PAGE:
3. Government often makes frivolous data requests: Where’s the protection against frivolous requests in India? Requests from government can also be for reasons that they have no business asking for data for. For example, a comment at a recent discussion I was at: “Someone from the government asked us for attendance records for a girl. We sat on it. We got lots of calls. Then we found out that they were looking for these records because of a marital alliance, and they wanted to understand whether that girl has good character. We lied and said we don’t have this data. So there needs to be a framework [for data requests]. We will give information when it is serious.” If you talk to policy professionals, they’ll tell you how companies get calls from local police stations asking for data on accounts. Police doesn’t follow process or do the requisite paperwork, and make informal, often illegal requests for data.
  4. In case of WhatsApp, good old policework can also work: The police can go through multiple hops in case of some messages to trace it back to the originating number. KYC is already done for mobile numbers. Many Facebook accounts have verification in terms of mobile numbers and email addresses.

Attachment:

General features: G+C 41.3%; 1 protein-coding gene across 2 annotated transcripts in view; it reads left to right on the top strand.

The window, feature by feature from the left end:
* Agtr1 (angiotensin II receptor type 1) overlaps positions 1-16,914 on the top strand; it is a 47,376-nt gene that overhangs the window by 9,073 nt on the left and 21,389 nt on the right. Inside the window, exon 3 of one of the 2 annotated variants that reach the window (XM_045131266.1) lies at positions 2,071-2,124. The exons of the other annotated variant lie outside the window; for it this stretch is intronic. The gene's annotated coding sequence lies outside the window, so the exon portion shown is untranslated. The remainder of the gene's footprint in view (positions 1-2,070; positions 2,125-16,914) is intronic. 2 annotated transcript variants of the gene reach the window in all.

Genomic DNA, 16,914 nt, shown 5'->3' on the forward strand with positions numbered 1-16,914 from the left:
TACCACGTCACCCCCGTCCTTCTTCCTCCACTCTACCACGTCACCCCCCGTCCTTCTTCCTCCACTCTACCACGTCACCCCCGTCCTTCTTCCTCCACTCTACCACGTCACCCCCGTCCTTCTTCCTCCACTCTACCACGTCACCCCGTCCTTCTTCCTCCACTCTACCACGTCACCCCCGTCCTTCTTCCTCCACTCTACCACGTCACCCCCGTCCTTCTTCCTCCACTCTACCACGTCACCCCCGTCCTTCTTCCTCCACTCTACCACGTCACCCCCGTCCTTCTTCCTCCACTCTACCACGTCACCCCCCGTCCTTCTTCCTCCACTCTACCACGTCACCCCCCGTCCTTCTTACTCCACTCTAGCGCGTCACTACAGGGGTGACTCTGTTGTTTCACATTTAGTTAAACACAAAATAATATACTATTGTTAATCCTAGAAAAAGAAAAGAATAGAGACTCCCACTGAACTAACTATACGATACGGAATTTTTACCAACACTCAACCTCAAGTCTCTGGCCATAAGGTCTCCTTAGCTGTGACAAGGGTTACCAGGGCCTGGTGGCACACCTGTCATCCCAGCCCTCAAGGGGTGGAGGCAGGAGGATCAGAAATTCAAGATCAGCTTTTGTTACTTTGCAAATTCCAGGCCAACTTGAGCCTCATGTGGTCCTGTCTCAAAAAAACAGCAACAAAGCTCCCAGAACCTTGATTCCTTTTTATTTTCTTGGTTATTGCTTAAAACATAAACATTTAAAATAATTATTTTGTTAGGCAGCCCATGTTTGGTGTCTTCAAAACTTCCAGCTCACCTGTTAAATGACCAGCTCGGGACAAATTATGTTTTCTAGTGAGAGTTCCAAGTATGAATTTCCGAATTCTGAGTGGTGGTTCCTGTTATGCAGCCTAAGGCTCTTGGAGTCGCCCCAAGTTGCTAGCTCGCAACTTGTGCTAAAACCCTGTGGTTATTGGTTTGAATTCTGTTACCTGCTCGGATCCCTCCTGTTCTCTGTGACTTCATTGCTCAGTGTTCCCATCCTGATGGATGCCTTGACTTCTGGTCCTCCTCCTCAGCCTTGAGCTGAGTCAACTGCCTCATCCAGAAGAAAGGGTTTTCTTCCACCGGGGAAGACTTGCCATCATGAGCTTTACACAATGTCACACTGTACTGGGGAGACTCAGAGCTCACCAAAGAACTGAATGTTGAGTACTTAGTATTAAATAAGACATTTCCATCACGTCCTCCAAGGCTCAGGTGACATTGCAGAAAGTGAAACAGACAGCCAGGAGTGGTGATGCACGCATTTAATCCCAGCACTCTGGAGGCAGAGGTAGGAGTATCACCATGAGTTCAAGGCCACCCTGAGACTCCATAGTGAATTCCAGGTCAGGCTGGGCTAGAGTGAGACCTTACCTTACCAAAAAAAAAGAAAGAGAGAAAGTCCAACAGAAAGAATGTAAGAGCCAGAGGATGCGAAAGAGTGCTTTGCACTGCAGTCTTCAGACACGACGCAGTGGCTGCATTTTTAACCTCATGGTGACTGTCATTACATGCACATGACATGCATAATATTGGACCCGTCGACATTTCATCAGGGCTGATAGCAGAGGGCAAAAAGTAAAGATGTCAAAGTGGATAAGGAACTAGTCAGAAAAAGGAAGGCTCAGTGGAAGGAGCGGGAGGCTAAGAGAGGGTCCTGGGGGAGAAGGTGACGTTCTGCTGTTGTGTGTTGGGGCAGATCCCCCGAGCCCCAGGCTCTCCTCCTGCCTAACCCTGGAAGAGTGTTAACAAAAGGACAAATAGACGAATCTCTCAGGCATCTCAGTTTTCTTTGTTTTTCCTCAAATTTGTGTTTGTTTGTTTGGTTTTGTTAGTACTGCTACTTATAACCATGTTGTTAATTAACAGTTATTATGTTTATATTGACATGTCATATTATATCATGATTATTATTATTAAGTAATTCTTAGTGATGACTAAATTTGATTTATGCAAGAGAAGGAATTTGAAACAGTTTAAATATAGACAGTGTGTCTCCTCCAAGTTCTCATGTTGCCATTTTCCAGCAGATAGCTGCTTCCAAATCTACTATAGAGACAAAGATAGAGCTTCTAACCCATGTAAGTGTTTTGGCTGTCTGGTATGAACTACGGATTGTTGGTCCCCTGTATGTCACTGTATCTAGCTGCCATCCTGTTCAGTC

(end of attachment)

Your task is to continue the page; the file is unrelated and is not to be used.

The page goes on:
5. National security concerns can be managed in other ways:
    • Online, when there is a national security threat, our intelligence agencies have the tools to address threats via disinformation campaigns, and have the ability to shut them down. Traceability will not address the spread of disinformation.
    • From a National Security perspective, targeted surveillance is already possible. NSO Group, as was demonstrated earlier this year, has tools for breaking end to end encryption, as well as scraping data from multiple services. There needs to be proportionality, and not create a situation where every SHO can demand information on users from social media companies. This is not to say that we support the usage of spyware, but we’re pointing out that the ability exists.